The conversation central to homelessness and housing insecurity continued this week in Civic Media.
As we began to move away from statistics and facts about homelessness, I started to draw connections between these numerical figures and the more personal stories of those individuals experiencing homelessness.
Primarily, as part of a class assignment, we listened to the stories of several individuals experiencing homelessness and summarized their stories in a short power point that we would later share with the class. For this assignment, I listened to Samuel’s story. I found him particularly interesting because of his intelligent, hopeful, and peaceful spirit. The interviewer described the zen garden that Samuel created outside of his tent, comprised of various rocks and leaves.
Furthermore, Samuel described his emotional instability and experience with bipolar depression. In the attempt to stabilize his emotions, Samuel struggles to find his place in society, as well as in the workplace. However, Samuel has three wishes for the future – to find a companion to spend his life with, that his son is able to manage his bipolar depression, and that he could have another child with the capability of fully raising him / her and being fully present in his / her life.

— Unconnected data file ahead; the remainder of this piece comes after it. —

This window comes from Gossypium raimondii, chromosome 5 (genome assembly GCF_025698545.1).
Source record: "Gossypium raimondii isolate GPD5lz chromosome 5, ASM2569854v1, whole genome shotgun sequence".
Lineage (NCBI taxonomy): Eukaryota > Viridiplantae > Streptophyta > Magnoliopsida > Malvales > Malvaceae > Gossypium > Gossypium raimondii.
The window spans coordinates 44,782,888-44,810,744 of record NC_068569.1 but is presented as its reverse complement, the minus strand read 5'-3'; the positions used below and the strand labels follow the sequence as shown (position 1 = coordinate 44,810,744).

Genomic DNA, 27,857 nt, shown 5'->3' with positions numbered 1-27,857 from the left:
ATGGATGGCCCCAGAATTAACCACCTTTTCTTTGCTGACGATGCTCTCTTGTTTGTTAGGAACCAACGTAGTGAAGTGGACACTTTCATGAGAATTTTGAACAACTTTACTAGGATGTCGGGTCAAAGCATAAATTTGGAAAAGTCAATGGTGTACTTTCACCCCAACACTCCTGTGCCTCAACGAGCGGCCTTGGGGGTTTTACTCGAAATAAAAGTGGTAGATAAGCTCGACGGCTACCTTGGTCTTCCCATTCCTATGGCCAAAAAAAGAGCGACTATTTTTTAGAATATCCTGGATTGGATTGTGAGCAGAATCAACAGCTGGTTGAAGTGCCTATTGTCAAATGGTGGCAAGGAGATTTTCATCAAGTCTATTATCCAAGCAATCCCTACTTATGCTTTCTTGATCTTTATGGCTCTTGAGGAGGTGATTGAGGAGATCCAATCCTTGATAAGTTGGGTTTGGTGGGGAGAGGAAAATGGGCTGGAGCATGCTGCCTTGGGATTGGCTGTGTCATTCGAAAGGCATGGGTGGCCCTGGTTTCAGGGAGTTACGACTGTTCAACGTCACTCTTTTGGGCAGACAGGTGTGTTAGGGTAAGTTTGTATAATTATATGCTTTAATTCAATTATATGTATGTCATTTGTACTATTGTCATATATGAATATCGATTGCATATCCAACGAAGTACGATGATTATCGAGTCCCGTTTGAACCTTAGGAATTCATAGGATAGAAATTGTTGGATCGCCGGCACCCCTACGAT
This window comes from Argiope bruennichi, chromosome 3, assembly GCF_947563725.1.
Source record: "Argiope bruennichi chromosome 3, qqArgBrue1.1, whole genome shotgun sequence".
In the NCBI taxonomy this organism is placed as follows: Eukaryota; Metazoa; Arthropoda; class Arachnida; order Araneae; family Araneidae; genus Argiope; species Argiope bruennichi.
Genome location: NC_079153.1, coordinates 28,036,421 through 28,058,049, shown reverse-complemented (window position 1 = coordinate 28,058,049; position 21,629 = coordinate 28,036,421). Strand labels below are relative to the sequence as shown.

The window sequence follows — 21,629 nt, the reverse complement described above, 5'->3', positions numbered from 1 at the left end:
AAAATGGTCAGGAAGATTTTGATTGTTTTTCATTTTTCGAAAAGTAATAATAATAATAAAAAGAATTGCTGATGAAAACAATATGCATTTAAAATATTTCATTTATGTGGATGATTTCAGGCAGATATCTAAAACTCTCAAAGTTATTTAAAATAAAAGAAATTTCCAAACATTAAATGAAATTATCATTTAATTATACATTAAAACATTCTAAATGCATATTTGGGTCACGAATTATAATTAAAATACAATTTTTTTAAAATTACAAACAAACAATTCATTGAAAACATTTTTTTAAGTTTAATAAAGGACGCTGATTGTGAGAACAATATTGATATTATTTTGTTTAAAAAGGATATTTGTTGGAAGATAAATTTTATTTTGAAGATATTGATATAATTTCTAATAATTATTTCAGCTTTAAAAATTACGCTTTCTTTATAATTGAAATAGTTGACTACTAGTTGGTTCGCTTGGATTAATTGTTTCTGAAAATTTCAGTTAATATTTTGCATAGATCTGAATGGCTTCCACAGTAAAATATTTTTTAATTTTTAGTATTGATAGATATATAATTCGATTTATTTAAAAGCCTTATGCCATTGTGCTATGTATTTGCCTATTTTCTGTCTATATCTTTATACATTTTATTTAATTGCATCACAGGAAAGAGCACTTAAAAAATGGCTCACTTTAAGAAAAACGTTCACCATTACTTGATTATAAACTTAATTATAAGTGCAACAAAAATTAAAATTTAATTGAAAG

The stories of these individuals were particularly touching to me as they reminded me of the experiences that I have had in Magis (a weekly service program). As a participant in Magis, I had a very meaningful conversation with a man experiencing homelessness at Our Brother’s Place, a men’s homeless shelter in Philadelphia. By hearing his story, I felt as though the barrier that is often placed between “us” and “them” was unraveled. Often times, society places a certain stigma and stereotype around those individuals experiencing homelessness. However, by engaging in conversation with them, their true humanity and personality comes forth.
This year, as a leader in Magis, I have had even more opportunities to engage with individuals experiencing homelessness, as well as experience with non-profit organizations that work to end homelessness. One of these organizations, Project HOME, offered me with the necessary background and facts in order to more fully engage with the issue of homelessness. As part of our visit to Project HOME, we had the opportunity to visit a store run by Project HOME that provides those individuals who have experienced homelessness with job opportunities. After speaking to one of these individuals working at the store, I more fully understood the power of conversation. In great detail, he described his gratitude for the time he spent with a group of college students throughout the week. These students would pack sandwiches and sit with him on the street, talking about anything and everything. These students, he said, reminded him of his worth and humanity.
In the future, I will challenge myself to engage with those individuals experiencing homelessness that I so often pass mindlessly on the street. In recognizing their humanity and dignity, we are one step closer to ending the problem of homelessness.
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